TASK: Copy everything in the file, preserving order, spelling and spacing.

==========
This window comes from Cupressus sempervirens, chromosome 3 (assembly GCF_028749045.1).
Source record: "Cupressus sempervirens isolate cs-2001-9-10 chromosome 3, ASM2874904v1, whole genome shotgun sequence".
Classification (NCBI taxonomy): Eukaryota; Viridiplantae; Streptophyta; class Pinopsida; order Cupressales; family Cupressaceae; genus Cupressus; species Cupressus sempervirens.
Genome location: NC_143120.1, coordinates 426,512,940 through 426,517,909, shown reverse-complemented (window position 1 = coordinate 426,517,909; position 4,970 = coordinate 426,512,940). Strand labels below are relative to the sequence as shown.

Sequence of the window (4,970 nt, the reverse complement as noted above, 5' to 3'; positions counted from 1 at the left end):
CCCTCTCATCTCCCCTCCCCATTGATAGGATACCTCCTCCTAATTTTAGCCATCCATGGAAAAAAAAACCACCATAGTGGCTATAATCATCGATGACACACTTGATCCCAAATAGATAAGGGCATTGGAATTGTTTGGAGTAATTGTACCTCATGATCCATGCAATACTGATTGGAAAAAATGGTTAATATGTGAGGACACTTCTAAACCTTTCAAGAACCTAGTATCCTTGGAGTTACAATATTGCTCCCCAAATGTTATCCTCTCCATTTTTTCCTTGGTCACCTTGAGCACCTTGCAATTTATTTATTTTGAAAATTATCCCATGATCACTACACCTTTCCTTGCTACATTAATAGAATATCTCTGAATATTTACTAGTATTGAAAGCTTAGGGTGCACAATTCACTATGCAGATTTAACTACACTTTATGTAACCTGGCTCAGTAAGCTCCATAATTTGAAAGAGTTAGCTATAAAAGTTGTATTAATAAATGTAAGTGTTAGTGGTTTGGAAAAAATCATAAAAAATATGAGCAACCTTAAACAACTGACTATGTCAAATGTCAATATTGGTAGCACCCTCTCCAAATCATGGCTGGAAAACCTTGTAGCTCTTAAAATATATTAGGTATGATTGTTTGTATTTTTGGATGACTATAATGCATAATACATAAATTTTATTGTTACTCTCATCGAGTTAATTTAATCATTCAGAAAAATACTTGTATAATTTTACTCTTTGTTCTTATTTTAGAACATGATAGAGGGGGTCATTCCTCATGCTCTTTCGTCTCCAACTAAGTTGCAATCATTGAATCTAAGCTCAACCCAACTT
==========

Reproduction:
This window comes from Cupressus sempervirens, chromosome 3 (assembly GCF_028749045.1).
Source record: "Cupressus sempervirens isolate cs-2001-9-10 chromosome 3, ASM2874904v1, whole genome shotgun sequence".
Classification (NCBI taxonomy): Eukaryota; Viridiplantae; Streptophyta; class Pinopsida; order Cupressales; family Cupressaceae; genus Cupressus; species Cupressus sempervirens.
Genome location: NC_143120.1, coordinates 426,512,940 through 426,517,909, shown reverse-complemented (window position 1 = coordinate 426,517,909; position 4,970 = coordinate 426,512,940). Strand labels below are relative to the sequence as shown.

Sequence of the window (4,970 nt, the reverse complement as noted above, 5' to 3'; positions counted from 1 at the left end):
CCCTCTCATCTCCCCTCCCCATTGATAGGATACCTCCTCCTAATTTTAGCCATCCATGGAAAAAAAAACCACCATAGTGGCTATAATCATCGATGACACACTTGATCCCAAATAGATAAGGGCATTGGAATTGTTTGGAGTAATTGTACCTCATGATCCATGCAATACTGATTGGAAAAAATGGTTAATATGTGAGGACACTTCTAAACCTTTCAAGAACCTAGTATCCTTGGAGTTACAATATTGCTCCCCAAATGTTATCCTCTCCATTTTTTCCTTGGTCACCTTGAGCACCTTGCAATTTATTTATTTTGAAAATTATCCCATGATCACTACACCTTTCCTTGCTACATTAATAGAATATCTCTGAATATTTACTAGTATTGAAAGCTTAGGGTGCACAATTCACTATGCAGATTTAACTACACTTTATGTAACCTGGCTCAGTAAGCTCCATAATTTGAAAGAGTTAGCTATAAAAGTTGTATTAATAAATGTAAGTGTTAGTGGTTTGGAAAAAATCATAAAAAATATGAGCAACCTTAAACAACTGACTATGTCAAATGTCAATATTGGTAGCACCCTCTCCAAATCATGGCTGGAAAACCTTGTAGCTCTTAAAATATATTAGGTATGATTGTTTGTATTTTTGGATGACTATAATGCATAATACATAAATTTTATTGTTACTCTCATCGAGTTAATTTAATCATTCAGAAAAATACTTGTATAATTTTACTCTTTGTTCTTATTTTAGAACATGATAGAGGGGGTCATTCCTCATGCTCTTTCGTCTCCAACTAAGTTGCAATCATTGAATCTAAGCTCAACCCAACTT